Britax withdraws Xtensafix child car seat from salePoor result in Which? crash tests prompts removal

12 November 2013

Britax has withdrawn its Xtensafix child car seat from sale after it received a poor score in the independent crash tests conducted by Which? and other European consumer organisations.

The Xtensafix was one of 16 child car seats tested by ADAC, the German automotive club, for European consumer organisations including Which? and Stiftung Warentest. 

To find out which child car seats have fared well in our tough crash tests and convenience assessment visit our child car seats review.

Which? impressed with Britax's actions

Which? child car seat researcher Victoria Pearson says: 'The Xtensafix looked like an exciting new product that offered a long useful life span and the possibility to use a five-point harness for longer - which was good news for parents with heavier toddlers.

'But it did not meet all of our high expectations when we got it to our test lab and scored so poorly in one test that we had to rate it as a Don't Buy. 

'Our tests are more stringent than the legal standard and Britax was not obliged to withdraw the Xtensafix from sale. So we are really pleased that Britax has taken these disappointing results seriously and has acted fast to remove the Xtensafix from sale and offered to refund or replace seats that have already been sold.'

Which? tests Britax Xtensafix

Which? tests around 35 new child car seats each year. Our independent crash tests are more stringent that the United Nations regulation ECE R44 that car seats must comply with to be sold in the EU. The key ways our tests differ are:

  • Our front crash test is carried out at a higher speed than ECE R44 - about 40mph instead of 30mph.
  • We include a side impact crash test, which ECE R44 does not require.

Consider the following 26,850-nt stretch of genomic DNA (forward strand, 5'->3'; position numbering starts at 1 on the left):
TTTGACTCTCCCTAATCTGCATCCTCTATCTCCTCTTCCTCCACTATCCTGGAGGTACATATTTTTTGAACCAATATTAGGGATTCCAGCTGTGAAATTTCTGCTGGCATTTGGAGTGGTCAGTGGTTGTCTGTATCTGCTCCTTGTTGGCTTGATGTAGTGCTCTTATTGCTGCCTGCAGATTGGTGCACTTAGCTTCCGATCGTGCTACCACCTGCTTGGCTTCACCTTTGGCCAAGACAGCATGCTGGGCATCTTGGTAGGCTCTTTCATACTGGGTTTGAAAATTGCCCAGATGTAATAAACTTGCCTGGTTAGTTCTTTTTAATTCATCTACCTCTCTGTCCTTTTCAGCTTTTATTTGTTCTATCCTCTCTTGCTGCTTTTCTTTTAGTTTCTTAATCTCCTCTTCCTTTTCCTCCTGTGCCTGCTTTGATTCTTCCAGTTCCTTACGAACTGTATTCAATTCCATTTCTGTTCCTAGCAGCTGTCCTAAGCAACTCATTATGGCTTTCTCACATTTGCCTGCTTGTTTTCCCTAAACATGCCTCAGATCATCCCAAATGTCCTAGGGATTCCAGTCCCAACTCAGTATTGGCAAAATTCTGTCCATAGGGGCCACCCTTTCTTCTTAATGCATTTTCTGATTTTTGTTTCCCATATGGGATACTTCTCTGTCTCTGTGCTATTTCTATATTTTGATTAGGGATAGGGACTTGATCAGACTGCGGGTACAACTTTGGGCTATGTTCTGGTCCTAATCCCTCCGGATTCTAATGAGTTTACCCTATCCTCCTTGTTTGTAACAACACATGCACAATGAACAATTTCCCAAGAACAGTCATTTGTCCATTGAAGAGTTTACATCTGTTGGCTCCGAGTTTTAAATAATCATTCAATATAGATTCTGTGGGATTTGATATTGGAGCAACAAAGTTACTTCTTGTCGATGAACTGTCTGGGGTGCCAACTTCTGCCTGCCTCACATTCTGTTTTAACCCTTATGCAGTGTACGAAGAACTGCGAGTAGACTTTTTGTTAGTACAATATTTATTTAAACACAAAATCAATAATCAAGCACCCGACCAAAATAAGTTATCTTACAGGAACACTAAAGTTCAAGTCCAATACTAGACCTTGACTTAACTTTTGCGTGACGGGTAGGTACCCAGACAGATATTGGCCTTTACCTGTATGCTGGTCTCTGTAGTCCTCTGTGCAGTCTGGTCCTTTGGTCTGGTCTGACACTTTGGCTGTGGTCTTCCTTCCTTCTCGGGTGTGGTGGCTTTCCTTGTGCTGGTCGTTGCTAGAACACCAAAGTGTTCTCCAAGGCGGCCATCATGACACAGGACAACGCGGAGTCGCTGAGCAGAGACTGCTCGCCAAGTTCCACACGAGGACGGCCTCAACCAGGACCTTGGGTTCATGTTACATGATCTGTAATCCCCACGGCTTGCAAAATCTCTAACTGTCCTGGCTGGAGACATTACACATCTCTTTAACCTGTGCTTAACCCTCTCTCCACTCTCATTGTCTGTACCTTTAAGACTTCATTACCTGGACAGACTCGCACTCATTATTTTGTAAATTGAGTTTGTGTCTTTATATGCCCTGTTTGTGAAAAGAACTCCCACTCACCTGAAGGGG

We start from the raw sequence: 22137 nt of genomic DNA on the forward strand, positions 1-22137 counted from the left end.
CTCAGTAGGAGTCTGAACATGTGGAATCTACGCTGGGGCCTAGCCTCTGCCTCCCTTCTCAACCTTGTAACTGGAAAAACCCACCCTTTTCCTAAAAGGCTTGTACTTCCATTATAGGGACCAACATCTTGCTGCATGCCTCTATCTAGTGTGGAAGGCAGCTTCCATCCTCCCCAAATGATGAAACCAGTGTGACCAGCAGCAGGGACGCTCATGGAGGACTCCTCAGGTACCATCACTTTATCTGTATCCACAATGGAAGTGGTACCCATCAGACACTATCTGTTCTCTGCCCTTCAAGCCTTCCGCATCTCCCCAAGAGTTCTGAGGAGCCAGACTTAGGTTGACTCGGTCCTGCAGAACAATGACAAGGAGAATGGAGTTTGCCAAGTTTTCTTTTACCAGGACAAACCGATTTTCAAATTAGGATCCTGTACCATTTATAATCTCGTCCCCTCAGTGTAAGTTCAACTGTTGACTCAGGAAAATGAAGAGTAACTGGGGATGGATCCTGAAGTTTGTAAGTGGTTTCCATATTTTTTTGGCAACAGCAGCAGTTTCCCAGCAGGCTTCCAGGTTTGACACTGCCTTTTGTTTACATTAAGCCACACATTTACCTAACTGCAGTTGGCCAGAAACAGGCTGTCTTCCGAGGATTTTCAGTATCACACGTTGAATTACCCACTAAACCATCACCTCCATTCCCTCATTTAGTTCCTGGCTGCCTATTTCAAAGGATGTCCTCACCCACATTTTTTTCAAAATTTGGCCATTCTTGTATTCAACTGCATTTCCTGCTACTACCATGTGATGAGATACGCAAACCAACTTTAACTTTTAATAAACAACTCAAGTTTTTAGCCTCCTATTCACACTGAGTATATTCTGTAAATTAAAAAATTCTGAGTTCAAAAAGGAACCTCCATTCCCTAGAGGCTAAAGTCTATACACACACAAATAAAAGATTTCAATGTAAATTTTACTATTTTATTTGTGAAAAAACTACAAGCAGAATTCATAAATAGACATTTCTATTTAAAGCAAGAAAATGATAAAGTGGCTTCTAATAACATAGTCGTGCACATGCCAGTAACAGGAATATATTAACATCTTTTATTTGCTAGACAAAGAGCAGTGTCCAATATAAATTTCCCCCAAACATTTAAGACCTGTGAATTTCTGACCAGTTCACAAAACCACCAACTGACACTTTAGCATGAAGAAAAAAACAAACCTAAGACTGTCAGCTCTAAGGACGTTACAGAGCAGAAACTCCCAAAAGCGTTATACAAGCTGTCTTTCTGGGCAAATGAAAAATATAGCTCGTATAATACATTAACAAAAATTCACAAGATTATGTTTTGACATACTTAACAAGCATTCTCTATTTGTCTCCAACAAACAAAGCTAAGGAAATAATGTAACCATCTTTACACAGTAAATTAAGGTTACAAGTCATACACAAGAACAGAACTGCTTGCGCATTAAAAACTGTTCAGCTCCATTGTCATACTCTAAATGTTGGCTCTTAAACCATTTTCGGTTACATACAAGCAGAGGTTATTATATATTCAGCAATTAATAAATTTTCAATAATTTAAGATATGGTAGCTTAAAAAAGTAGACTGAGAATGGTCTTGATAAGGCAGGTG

• We test child car seats in a real car body, not on a sledge with a car bench seat fixed to it, so the position of the seat belt anchorage points and car seat characteristics are more realistic.
The Britax Xtensafix can be used for children between 9-36kg in four different modes, all of which we tested in our simulated crash tests.

We saw severe weaknesses in frontal impact safety that led to a down-rating of the overall test score, qualifying the seat for a Which? Don't Buy recommendation. The problems identified were:

  • very poor frontal impact safety when used as a Group 2/3 seat with Isofix installation
  • poor frontal impact safety when used as a Group 2/3 seat with belted installation

To read more details about how the seat fared in our test, read our full review of the Britax Xtensafix.

Britax withdraws the Xtensafix

In a statement to Which? Britax said: 'In the test results, the Xtensafix received sufficient scores in all usage modes with the seat’s integrated 5-point harness. However, it received an “insufficient” score from ADAC in usage modes with the vehicle’s adult seat belt.

'Parents should rest assured, that the Xtensafix has been fully tested, approved and certified in accordance with the legal standards applicable in the European Union (ECE R44/04) and has passed all legally required safety and other tests in all usage modes. ADAC’s opinions and ratings do not change this position.

'However, simply meeting legal standards is not what Britax Römer is all about and is not what our brand represents. We make premium products, work to very high standards (well above legal requirements) and expect our products to deliver best-in-class performance in the most demanding tests.

'We have, therefore, taken the decision to stop actively manufacturing and selling the Xtensafix in its current form.'

What to do if you own the Xtensafix

Which? advice is to arrange to replace your Xtensafix as soon as possible, but please remember that any ECE R44 approved child car seat is better than no car seat at all.

Britax is offering a full refund or a redeemable store voucher equal to the purchase price paid for parents who return their Xtensafix to the store they bought it from.

Find more details of the offer, and the terms and conditions for it, on the Britax website - Britax Xtensafix product safety information.

In its statement Britax said: 'We do not have concerns in relation to the safety of the seat. We simply want parents to rest assured that buying Britax Römer means, "best products, best levels of service and complete peace of mind".'

More on this...

  • Find out which other poor scoring models still on sale are Don't Buy child car seats
  • We'll help you replace your Britax Xtensafix with a Best Buy child car seat
  • Find out more about our tough crash tests in our guide to how we test child car seats